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Bold as Love: What Can Happen When We See People the Way God Does Kindle Edition

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Length: 177 pages

"Post-Traumatic Church Syndrome: A Memoir of Humor and Healing"
A book for questioners, doubters, misfits, and seekers of all faiths. Learn more

Editorial Reviews

About the Author

Bob Roberts Jr. is the founding pastor of NorthWood Church in the Dallas/Ft. Worth area, and has been involved in the planting of a hundred congregations in the United States. Bob also works in Australia, Asia, Afghanistan, Mexico, and Nepal helping with church planting and development and global engagement. Bob is a graduate of Baylor University (BA), Southwestern Baptist Theological Seminary (Mdiv), and Fuller Seminary (D.Min.) with an emphasis in church planting. He and his wife have two children.

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Bob Roberts Jr. is the founding pastor of NorthWood Church in the Dallas/Ft. Worth area, and has been involved in the planting of a hundred congregations in the United States. Bob also works in Australia, Asia, Afghanistan, Mexico, and Nepal helping with church planting and development and global engagement. Bob is a graduate of Baylor University (BA), Southwestern Baptist Theological Seminary (Mdiv), and Fuller Seminary (D.Min.) with an emphasis in church planting. He and his wife have two children.

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5 of 5 people found the following review helpful By Steven Ruff on December 19, 2012
Format: Paperback
In his new book "Bold as Love; What Can Happen When We See People the Way God Does", Texas megachurch pastor Bob Roberts, Jr. writes about diversity of religions and the possibility of seeing our neighbors in the same light God does. For Christians, the word `diversity' has long been considered a four-letter word, a bit unnerving, and difficult to achieve at best. Roberts believes diversity it is possible for different religions to come together under the umbrella of God's bold love. The genesis for this book was a challenge by Roberts's friend, a Saudi prince and a Muslim to discuss the ways to bring about a greater understanding between Christians and Muslims. From there, Roberts organized an event at his church for the purpose of demonstrating God's love between Christian, Jewish, and Muslims communities. After some initial pushback, his congregation his vision and the event was a great success.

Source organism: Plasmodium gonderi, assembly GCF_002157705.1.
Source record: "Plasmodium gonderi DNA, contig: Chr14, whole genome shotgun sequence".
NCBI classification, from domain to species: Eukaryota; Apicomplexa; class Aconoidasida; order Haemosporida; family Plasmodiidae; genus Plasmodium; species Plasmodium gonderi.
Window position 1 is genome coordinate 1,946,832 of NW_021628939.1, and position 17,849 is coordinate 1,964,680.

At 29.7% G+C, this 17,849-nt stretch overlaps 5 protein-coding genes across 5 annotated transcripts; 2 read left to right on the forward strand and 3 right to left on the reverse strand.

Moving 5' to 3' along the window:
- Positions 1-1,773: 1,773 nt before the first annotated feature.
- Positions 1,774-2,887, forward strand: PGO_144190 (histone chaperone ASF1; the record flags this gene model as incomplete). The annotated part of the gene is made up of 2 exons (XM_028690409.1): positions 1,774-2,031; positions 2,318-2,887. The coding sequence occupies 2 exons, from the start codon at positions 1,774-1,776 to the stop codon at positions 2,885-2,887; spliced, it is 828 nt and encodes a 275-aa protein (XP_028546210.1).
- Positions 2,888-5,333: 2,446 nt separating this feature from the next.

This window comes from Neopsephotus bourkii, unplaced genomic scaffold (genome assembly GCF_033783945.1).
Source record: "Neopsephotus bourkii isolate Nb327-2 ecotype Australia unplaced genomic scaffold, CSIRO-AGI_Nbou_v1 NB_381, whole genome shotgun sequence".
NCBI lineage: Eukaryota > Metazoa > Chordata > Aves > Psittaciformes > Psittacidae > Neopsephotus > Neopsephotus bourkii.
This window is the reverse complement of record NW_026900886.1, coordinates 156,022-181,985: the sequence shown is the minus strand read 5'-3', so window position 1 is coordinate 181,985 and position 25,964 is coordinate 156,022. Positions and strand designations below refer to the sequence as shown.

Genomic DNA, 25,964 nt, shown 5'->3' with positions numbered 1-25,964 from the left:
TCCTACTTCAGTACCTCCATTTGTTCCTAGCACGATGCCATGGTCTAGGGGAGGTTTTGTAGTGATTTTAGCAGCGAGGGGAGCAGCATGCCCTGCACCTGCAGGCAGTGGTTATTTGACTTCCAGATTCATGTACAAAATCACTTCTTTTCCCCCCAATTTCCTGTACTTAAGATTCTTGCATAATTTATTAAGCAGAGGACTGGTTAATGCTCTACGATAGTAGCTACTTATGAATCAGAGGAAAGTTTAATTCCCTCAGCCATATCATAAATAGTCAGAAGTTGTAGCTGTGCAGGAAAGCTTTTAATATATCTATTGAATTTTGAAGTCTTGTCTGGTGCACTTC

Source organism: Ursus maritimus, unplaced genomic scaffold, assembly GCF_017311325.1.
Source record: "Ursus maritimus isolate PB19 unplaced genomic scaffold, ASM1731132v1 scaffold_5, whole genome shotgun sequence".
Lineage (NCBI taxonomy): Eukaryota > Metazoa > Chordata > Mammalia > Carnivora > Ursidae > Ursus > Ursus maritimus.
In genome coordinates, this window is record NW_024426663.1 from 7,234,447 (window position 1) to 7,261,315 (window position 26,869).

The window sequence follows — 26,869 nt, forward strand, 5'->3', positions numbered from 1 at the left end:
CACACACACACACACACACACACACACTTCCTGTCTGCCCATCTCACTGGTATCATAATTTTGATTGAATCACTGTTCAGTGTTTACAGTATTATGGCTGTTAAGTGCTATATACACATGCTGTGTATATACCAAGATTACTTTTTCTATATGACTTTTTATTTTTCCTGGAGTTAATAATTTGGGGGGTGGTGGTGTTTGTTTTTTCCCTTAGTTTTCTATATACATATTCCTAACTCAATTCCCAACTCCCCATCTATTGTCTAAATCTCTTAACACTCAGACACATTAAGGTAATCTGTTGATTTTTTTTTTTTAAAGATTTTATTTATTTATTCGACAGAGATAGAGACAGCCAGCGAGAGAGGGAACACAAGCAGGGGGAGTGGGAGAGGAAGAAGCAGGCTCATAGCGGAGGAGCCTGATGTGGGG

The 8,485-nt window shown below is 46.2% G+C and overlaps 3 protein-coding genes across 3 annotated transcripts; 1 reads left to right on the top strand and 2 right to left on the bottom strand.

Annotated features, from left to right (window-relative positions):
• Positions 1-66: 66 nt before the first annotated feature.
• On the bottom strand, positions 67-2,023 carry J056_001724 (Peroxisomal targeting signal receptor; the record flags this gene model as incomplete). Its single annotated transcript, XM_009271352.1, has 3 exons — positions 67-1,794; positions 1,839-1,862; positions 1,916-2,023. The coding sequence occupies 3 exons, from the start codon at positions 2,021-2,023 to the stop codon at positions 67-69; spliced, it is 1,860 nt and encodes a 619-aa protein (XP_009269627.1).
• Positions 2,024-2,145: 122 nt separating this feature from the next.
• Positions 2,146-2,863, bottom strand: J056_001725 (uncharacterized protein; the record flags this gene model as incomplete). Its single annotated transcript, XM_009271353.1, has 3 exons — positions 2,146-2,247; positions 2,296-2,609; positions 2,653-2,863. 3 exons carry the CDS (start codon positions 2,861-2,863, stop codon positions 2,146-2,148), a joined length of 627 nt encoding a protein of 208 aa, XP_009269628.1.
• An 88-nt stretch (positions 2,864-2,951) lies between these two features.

Roberts spends a great deal of time, in different places throughout the book, talking about the differences between "multifaith" and "interfaith". His goal in hosting these meetings is multifaith: people coming together who passionately believe in their own faith and want to know more about what their neighbors believe. Interfaith, he describes, is simply trying to melt all faiths into one. Roberts has found through these multifaith meetings, three questions are often asked. First, "Why do you believe in God?" Second, "Why do you believe in only one God?" Third, "Why are you a Christian?" He believes there must be solid answers from Christians to these questions if we are going to positively influence other religions. Roberts takes time to describe certain fears in the multifaith journey.
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7 of 8 people found the following review helpful By Kevin L. Nenstiel TOP 1000 REVIEWERVINE VOICE on November 18, 2012
Format: Paperback
Once upon a time, people chose religions much the same way they chose football teams: they rooted for the same team their neighbors did. But today's unprecedented mass migration has resulted in diverse, powerful world religions living next door to one another. Picking our faith passively, or throwing our hands in the air, is not an option. We must speak frankly, but lovingly, with all religions in today's compact world.